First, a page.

Question: I've been astonished at how some are predicting 2012 as the end of this era... | thebereancall.org

Question: I've been astonished at how some are predicting 2012 as the end of this era...

TBC Staff

Question: I've been astonished at how some are predicting 2012 as the end of this era. These lies are permeating the hearts of all kinds of people, Christians and non-Christians. Could you please respond regarding 2012 as the end of the world?

Response: The date 2012 is most commonly a reference to the "end" of the Mayan Long Count Calendar. This date has been picked up by a number of individuals. Others attest that ancient Romans believed 2012 would be a historic year. The Ancient Chinese I Ching predicted the apocalypse in 2012. Sixteenth-century English prophetess Mother Shipton is said to have prophesied that history would end in 2012!

Jack Van Impe, who claims to be the "Walking Bible," advertised on his website: "Do these prophecies from all over the world correspond with the truth of God's Word? Could various cultural and secular sources be right about earth's final day?...In their exciting video teaching, Drs. Jack and Rexella Van Impe demonstrate the very real possibility that 2012 could be a year of culmination--could December 21st 2012 be history's final day?" (Van Impe, December 21st 2012: History's Final Day?, online resources).

We have no doubt that in the Last Days' coming together of religious believers, this teaching may be one common item of "agreement." The famous Mayan Long Count calendar begins on August 11, 3114 BC (Jared Diamond, Collapse: How Societies Choose to Fail or Succeed, 2005, p. 167), The Mayan Long Count calendar, upon which this prediction is based, is reset to day 0 every 1,872,000 days (counting from 3114 BC), a period known as The Great Circle (Diamond, Collapse, p. 167). Depending on how one calculates it, the next reset date is December 21, 2012. Yet, the Maya have several calendars. The "Tzolk'in" calendar ran for 260 days and the "Haab'" was a solar year of 365 days. Both the Tzolk'in and the Haab' were combined to form the "Calendar Round," lasting 52 Haab's (every 52 years, or what was thought to be a human lifetime). In addition, the Long Count calendar (beginning in 3114 BC contains roughly 394-year periods known as "Baktuns." Thirteen was a significant, sacred number for the Maya, and the 13th Baktun ends around Dec. 21, 2012 (Mark Stevenson, "2012 isn't the end of the world, Mayans insist," AP, Oct 11, 2009).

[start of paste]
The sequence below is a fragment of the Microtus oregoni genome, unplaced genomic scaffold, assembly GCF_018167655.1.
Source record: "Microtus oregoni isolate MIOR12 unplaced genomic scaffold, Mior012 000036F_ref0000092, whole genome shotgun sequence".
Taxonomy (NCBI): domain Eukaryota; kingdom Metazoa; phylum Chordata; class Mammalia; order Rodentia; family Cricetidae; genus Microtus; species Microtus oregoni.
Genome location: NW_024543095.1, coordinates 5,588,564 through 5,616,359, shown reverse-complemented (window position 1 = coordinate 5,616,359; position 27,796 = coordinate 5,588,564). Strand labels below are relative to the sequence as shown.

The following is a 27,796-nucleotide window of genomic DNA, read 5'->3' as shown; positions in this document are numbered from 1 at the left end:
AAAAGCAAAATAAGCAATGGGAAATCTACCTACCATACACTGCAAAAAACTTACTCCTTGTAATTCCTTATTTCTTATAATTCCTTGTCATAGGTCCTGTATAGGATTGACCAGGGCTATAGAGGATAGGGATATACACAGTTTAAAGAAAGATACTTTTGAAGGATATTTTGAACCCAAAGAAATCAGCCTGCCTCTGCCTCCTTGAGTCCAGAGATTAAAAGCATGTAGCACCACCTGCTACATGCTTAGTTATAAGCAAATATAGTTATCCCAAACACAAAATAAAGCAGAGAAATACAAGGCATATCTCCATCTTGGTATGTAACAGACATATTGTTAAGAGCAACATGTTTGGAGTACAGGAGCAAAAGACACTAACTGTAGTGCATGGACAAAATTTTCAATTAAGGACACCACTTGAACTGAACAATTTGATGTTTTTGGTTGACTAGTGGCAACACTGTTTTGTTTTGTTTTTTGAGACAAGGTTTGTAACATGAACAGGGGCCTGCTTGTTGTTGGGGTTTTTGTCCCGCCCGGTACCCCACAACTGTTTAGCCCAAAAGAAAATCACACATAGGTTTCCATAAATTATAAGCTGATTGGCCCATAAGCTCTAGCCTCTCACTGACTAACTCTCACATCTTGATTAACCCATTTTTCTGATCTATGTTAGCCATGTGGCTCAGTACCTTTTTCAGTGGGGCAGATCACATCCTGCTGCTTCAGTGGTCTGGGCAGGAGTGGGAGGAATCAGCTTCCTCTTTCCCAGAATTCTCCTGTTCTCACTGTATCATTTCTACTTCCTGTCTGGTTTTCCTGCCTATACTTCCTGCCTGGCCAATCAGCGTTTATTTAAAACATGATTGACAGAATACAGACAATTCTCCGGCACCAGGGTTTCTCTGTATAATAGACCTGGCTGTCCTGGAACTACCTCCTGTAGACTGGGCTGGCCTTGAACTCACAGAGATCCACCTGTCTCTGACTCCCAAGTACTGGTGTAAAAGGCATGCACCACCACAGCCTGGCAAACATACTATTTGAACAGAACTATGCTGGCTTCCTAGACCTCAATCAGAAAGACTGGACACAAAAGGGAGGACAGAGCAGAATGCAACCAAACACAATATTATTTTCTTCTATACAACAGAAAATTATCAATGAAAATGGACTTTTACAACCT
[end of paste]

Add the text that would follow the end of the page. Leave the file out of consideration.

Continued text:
With all of these ending cycles, this of course means that there have already been several "resets" of time, and, to all appearances, the universe continues to exist. More important, "of that day and hour knoweth no man, no, not the angels of heaven, but my Father only" (Mt 24:36).

There are other admonitions in Scripture: "And when these things begin to come to pass, then look up, and lift up your heads; for your redemption draweth nigh" (Lk 21:28). This is sufficient. We can see the conditions of the world indicating that the time of the end is drawing near, but we are not given a specific date.

The Lord Jesus said in the last chapter of Revelation, "behold, I come quickly..." (Rv 22:12).  He said this with the full knowledge that from the perspective of humanity, it sure seems like a long time. Peter, however, reminds us that from the Lord's perspective, it is but a few days (2 Pt 3:8-12).

 
 
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